August 1, 2013
LAN SU CHINESE GARDEN EXHIBITS WORK BY ARTISTS IAN BOYDEN AND WUON-GEAN HO
Ian Boyden and Wuon-Gean Ho
Aug 1 – Aug 31, 2013
Boyden and Ho respond to the garden from ecological, historical, cultural and psychological perspectives. Boyden's work draws from his experiences living and working in classical gardens in Suzhou, China, as well as his recognized expertise with Chinese inks. Ho's work is driven by her mastery of Japanese woodblock printing and her Chinese heritage, which both feed her narratives of identity and dreams.
The show occupies two rooms in the garden. In one, a dreamlike video installation by both artists contemplates self-identity in the context of the garden, and playfully hijacks the bystanding observers—the resident ornamental carp. In Boyden's video, carp kiss and devour his head: life-sized self-portraits cast out of fish food. In Ho's video, a mindscape sequence of self-portraits portrays a microcosm of the external world. Around both videos swim a school of Ho's relief prints of carp.
The second room features prints by Ho and paintings and an installation by Boyden. Ho's prints depict a love story set within a Chinese garden, where a man meets a mysterious woman not of this realm. The characters are inextricably entwined with the theatrical space of the garden, and the love story can be traced as a theme running through all her prints in the show. Boyden's installation is of two self-portrait heads made of concrete, engaged in a game of weiqi (go in Japanese). The scene is flanked by columns inscribed with calligraphy by Hua Rende, a cherished teacher of Boyden's and about whom Boyden wrote a book entitled Reflections on Forgotten Surfaces (2005).
Discussing the self-portrait installation, Boyden says, “Last year, as artist-in-residence at the Jia Yuan Garden in Suzhou, China, I submerged 15 self-portrait heads in one of the ponds. Each head dispensed fish food from the mouth, prompting the carp to put the finishing touches on the pieces. Over 14 months, the carp polished the mouths of the portraits until the pieces were declared complete.”
Ho and Boyden's work reflect an exploration of how we are informed by the vestiges of the past. Through both their work they create a parallel dream world that links us to our experience of the Chinese garden.
Ian Boyden's practice links the literary, material, and visual imagination. He has an abiding interest in East Asian aesthetics: he studied in China and Japan; received degrees in the History of Art from Wesleyan University and Yale University; and recently spent a year in China researching the history of carbon inks and designing an art gallery for one of Suzhou classical gardens. In 1998, Boyden founded Crab Quill Press, an imprint through which he has published several artist books. His work has been exhibited internationally including a solo exhibition at the Suzhou Museum in 2012, and is in public collections including Reed College, the Victoria & Albert Museum, and the Suzhou Museum. He is currently living in Otis, Oregon, where he is an artist-in-residence at Grass Mountain. You can learn more about him at his website: www.ianboyden.com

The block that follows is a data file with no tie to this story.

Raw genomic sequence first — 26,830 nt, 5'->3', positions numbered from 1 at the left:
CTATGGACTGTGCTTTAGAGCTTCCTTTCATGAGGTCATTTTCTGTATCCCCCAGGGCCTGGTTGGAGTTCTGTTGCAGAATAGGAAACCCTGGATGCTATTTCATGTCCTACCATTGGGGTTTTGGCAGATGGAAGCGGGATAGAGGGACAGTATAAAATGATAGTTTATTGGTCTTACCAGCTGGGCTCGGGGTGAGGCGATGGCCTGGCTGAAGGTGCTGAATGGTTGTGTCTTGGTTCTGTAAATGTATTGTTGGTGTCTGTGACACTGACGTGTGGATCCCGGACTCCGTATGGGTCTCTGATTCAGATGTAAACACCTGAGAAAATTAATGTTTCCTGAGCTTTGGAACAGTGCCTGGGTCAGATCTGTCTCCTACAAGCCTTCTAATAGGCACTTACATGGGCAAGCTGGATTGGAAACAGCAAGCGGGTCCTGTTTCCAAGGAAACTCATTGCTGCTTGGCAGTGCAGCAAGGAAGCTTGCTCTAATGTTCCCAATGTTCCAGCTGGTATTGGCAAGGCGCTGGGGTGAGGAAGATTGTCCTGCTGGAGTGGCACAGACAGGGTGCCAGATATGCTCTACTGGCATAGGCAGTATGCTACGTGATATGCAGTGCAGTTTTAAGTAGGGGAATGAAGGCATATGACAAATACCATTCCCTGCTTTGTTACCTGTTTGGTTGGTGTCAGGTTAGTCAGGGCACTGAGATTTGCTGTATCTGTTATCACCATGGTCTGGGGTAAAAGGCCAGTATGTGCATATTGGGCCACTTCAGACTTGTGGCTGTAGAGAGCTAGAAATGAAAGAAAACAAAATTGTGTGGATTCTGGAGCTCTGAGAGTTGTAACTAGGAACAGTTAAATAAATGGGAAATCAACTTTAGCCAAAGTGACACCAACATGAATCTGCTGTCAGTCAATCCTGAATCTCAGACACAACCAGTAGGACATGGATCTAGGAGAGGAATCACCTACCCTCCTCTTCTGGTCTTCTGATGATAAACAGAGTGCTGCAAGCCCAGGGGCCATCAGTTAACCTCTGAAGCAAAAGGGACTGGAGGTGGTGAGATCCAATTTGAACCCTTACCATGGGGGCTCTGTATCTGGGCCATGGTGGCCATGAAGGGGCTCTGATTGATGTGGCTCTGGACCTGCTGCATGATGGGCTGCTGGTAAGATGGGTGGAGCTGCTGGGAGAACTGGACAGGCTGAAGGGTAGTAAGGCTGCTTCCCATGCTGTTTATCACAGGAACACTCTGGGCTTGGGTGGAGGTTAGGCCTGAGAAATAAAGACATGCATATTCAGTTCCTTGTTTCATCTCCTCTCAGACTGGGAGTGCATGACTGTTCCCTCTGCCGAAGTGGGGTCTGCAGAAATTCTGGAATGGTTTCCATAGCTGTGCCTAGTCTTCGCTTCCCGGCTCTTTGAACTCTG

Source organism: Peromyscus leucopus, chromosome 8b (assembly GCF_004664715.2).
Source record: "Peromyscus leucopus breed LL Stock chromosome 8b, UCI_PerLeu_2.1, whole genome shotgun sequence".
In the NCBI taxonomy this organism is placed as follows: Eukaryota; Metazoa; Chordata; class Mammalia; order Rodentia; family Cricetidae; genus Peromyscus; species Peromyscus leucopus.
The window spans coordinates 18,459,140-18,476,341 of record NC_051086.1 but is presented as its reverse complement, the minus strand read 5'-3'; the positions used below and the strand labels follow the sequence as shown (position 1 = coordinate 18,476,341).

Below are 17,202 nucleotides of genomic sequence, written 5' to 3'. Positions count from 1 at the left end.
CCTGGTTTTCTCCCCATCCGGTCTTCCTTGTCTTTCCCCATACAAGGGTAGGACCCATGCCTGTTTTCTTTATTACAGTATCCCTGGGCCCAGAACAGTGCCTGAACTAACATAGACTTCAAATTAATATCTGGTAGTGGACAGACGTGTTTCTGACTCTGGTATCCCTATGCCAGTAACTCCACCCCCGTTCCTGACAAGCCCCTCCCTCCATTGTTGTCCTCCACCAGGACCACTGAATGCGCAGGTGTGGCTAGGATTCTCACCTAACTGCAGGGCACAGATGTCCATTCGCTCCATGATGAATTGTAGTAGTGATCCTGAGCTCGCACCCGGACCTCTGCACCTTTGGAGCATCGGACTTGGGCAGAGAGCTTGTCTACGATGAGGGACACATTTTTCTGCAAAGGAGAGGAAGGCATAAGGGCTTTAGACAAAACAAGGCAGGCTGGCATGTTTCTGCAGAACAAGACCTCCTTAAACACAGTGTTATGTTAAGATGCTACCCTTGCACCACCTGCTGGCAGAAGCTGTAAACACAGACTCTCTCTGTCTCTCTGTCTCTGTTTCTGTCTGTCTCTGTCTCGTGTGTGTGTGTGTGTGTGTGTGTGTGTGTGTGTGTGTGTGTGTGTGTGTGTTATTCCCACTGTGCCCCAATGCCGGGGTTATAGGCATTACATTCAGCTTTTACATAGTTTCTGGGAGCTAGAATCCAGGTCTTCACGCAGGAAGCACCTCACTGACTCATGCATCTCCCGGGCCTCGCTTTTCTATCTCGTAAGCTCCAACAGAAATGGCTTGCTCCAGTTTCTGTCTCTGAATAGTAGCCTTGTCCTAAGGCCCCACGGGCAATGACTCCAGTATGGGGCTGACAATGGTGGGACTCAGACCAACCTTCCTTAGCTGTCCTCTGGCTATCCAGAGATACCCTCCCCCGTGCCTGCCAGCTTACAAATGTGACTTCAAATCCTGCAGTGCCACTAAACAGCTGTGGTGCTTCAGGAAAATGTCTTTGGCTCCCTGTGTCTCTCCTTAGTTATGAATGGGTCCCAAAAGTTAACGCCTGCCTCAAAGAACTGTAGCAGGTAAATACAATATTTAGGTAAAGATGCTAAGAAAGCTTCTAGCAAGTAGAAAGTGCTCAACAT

Wuon Gean Ho
Wuon-Gean Ho graduated in History of Art from Cambridge University, before taking up a Japanese Government Scholarship in 1998 to study traditional woodblock printmaking in Kyoto. She lives and works in London, UK, creating prints, artists' books and animations, and also participates regularly in international residencies: notably Caldera Arts Center, Crow's Shadow Institute of the Arts and the Sitka Center for Arts and Ecology, all in the USA; the Bluecoat Arts Centre and Aberystwyth School of Art in the UK, and the castle of Montefiore Conca in Italy. She was awarded the John Purcell Paper prize in 2007; the Printmakers' Council prize in 2009; and the Birgit Skiöld Memorial Trust Award of Excellence in 2010, and her artist books are in the collection of the Tate Library and the National Art Library of the Victoria and Albert Museum. To learn more about Wuon-Gean, please visit her website www.wuongean.com or blog www.printplay.wordpress.com
Lan Su Chinese Garden
Located at 239 NW Everett Street, Lan Su Chinese Garden is one of Portland's greatest treasures. A tranquil oasis in the heart of the city, Lan Su is a powerfully inspiring experience that takes you through time, offering a window into Chinese culture, history and way of thinking. Open 10 a.m. – 6 p.m., daily admission is $9.50 with reduced rates for students, seniors & special family rate. Learn more at www.lansugarden.org. Phone: 503-229-8131
Sitka Center For Art and Ecology
Founded in 1970 on the Oregon coast, the Sitka Center for Art & Ecology offers summer creative workshops and winter residencies for artists, musicians and natural scientists. We invite people of all ages and abilities to take a class in the inspiring natural setting of Cascade Head and discover your core creative self in the process. Workshops are 1-5 days long. Learn more at www.sitkacenter.org. Phone: 541-994-5485
Sitka Center for Art & Ecology
56605 Sitka Drive, Otis OR 97368
Director of Marketing & Communications
Lan Su Chinese Garden
503.228.8131 ext. 1011
A selection of images from the exhibition: